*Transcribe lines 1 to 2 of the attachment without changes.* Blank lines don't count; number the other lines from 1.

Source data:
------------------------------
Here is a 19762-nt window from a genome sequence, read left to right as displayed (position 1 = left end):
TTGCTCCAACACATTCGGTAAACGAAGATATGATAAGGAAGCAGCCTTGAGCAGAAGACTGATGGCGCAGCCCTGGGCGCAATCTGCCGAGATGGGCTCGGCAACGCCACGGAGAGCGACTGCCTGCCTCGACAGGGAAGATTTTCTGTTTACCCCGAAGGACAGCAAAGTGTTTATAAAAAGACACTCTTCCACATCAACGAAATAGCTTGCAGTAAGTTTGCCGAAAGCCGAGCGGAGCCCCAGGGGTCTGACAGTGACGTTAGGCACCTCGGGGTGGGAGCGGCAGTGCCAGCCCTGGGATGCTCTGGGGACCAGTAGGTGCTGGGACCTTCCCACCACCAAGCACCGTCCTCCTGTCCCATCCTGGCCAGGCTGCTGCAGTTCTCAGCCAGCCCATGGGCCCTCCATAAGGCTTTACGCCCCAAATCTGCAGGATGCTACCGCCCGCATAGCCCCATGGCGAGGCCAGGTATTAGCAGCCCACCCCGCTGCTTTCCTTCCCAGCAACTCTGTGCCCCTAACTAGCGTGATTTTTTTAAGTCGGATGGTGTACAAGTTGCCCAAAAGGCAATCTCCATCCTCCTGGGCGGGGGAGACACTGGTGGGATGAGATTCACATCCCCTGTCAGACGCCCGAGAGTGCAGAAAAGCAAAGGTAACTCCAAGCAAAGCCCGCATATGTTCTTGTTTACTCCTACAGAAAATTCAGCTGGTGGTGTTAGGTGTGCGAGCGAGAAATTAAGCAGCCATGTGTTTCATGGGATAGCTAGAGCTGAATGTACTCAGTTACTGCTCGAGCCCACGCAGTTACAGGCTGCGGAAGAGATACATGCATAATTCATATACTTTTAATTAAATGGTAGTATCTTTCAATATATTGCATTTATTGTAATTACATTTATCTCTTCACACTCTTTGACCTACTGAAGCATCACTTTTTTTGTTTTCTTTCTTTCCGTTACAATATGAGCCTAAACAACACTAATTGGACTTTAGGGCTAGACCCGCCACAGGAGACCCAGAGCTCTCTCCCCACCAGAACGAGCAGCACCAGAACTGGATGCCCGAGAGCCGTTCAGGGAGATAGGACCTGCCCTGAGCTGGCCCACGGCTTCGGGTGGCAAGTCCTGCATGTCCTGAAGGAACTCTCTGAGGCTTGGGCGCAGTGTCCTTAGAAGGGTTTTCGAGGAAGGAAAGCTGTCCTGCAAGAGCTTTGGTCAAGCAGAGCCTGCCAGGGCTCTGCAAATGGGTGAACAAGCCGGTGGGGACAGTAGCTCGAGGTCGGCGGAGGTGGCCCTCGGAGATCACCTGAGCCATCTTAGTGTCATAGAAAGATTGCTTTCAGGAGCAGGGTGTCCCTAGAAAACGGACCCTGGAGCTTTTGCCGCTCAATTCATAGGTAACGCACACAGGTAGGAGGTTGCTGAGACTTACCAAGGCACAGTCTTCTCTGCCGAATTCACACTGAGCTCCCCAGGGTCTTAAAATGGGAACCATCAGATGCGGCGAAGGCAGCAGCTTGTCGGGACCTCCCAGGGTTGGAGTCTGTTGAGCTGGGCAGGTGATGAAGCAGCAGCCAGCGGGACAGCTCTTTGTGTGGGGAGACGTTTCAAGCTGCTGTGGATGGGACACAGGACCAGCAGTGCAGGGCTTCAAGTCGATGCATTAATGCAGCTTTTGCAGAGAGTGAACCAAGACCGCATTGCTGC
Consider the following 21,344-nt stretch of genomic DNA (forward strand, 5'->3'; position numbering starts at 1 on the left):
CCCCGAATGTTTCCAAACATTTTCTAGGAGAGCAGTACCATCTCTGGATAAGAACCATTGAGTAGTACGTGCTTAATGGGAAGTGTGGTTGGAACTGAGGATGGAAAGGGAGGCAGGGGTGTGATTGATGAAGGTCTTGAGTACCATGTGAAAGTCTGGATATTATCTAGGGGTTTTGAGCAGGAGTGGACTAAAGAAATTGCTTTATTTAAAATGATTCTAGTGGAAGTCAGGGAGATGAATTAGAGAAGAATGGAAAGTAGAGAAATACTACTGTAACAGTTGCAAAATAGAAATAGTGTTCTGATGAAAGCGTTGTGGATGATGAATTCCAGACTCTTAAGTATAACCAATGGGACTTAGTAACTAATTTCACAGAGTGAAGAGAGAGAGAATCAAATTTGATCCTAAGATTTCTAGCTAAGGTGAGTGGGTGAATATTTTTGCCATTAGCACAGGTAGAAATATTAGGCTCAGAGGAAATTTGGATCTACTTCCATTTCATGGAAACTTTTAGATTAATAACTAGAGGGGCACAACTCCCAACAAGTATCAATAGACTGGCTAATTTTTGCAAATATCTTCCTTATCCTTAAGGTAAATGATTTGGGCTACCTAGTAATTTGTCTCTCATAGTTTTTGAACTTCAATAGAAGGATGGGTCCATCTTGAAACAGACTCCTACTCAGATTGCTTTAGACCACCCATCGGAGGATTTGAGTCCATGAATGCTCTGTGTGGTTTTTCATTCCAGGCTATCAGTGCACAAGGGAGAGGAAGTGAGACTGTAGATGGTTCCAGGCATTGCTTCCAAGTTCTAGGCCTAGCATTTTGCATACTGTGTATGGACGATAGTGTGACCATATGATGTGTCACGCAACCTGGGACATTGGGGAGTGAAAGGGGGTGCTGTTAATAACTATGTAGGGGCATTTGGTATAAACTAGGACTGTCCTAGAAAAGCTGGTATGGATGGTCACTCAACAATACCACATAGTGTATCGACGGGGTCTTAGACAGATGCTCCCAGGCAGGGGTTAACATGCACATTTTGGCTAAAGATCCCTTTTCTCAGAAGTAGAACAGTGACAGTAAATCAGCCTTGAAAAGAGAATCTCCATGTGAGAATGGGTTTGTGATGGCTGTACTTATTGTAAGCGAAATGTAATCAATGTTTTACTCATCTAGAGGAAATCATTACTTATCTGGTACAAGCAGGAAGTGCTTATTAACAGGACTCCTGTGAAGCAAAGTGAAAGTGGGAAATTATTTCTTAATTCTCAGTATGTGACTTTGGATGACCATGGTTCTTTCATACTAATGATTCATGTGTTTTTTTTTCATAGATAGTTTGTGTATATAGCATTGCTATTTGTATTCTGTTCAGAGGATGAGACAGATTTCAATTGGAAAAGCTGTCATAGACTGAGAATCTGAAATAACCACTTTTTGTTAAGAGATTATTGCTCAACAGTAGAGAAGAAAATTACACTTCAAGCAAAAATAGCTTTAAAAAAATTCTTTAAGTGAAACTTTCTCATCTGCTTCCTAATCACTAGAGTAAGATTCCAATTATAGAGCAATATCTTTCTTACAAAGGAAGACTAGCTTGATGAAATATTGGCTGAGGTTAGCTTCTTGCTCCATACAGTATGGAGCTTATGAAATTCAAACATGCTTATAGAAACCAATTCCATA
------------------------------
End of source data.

Here is a 19762-nt window from a genome sequence, read left to right as displayed (position 1 = left end):
TTGCTCCAACACATTCGGTAAACGAAGATATGATAAGGAAGCAGCCTTGAGCAGAAGACTGATGGCGCAGCCCTGGGCGCAATCTGCCGAGATGGGCTCGGCAACGCCACGGAGAGCGACTGCCTGCCTCGACAGGGAAGATTTTCTGTTTACCCCGAAGGACAGCAAAGTGTTTATAAAAAGACACTCTTCCACATCAACGAAATAGCTTGCAGTAAGTTTGCCGAAAGCCGAGCGGAGCCCCAGGGGTCTGACAGTGACGTTAGGCACCTCGGGGTGGGAGCGGCAGTGCCAGCCCTGGGATGCTCTGGGGACCAGTAGGTGCTGGGACCTTCCCACCACCAAGCACCGTCCTCCTGTCCCATCCTGGCCAGGCTGCTGCAGTTCTCAGCCAGCCCATGGGCCCTCCATAAGGCTTTACGCCCCAAATCTGCAGGATGCTACCGCCCGCATAGCCCCATGGCGAGGCCAGGTATTAGCAGCCCACCCCGCTGCTTTCCTTCCCAGCAACTCTGTGCCCCTAACTAGCGTGATTTTTTTAAGTCGGATGGTGTACAAGTTGCCCAAAAGGCAATCTCCATCCTCCTGGGCGGGGGAGACACTGGTGGGATGAGATTCACATCCCCTGTCAGACGCCCGAGAGTGCAGAAAAGCAAAGGTAACTCCAAGCAAAGCCCGCATATGTTCTTGTTTACTCCTACAGAAAATTCAGCTGGTGGTGTTAGGTGTGCGAGCGAGAAATTAAGCAGCCATGTGTTTCATGGGATAGCTAGAGCTGAATGTACTCAGTTACTGCTCGAGCCCACGCAGTTACAGGCTGCGGAAGAGATACATGCATAATTCATATACTTTTAATTAAATGGTAGTATCTTTCAATATATTGCATTTATTGTAATTACATTTATCTCTTCACACTCTTTGACCTACTGAAGCATCACTTTTTTTGTTTTCTTTCTTTCCGTTACAATATGAGCCTAAACAACACTAATTGGACTTTAGGGCTAGACCCGCCACAGGAGACCCAGAGCTCTCTCCCCACCAGAACGAGCAGCACCAGAACTGGATGCCCGAGAGCCGTTCAGGGAGATAGGACCTGCCCTGAGCTGGCCCACGGCTTCGGGTGGCAAGTCCTGCATGTCCTGAAGGAACTCTCTGAGGCTTGGGCGCAGTGTCCTTAGAAGGGTTTTCGAGGAAGGAAAGCTGTCCTGCAAGAGCTTTGGTCAAGCAGAGCCTGCCAGGGCTCTGCAAATGGGTGAACAAGCCGGTGGGGACAGTAGCTCGAGGTCGGCGGAGGTGGCCCTCGGAGATCACCTGAGCCATCTTAGTGTCATAGAAAGATTGCTTTCAGGAGCAGGGTGTCCCTAGAAAACGGACCCTGGAGCTTTTGCCGCTCAATTCATAGGTAACGCACACAGGTAGGAGGTTGCTGAGACTTACCAAGGCACAGTCTTCTCTGCCGAATTCACACTGAGCTCCCCAGGGTCTTAAAATGGGAACCATCAGATGCGGCGAAGGCAGCAGCTTGTCGGGACCTCCCAGGGTTGGAGTCTGTTGAGCTGGGCAGGTGATGAAGCAGCAGCCAGCGGGACAGCTCTTTGTGTGGGGAGACGTTTCAAGCTGCTGTGGATGGGACACAGGACCAGCAGTGCAGGGCTTCAAGTCGATGCATTAATGCAGCTTTTGCAGAGAGTGAACCAAGACCGCATTGCTGC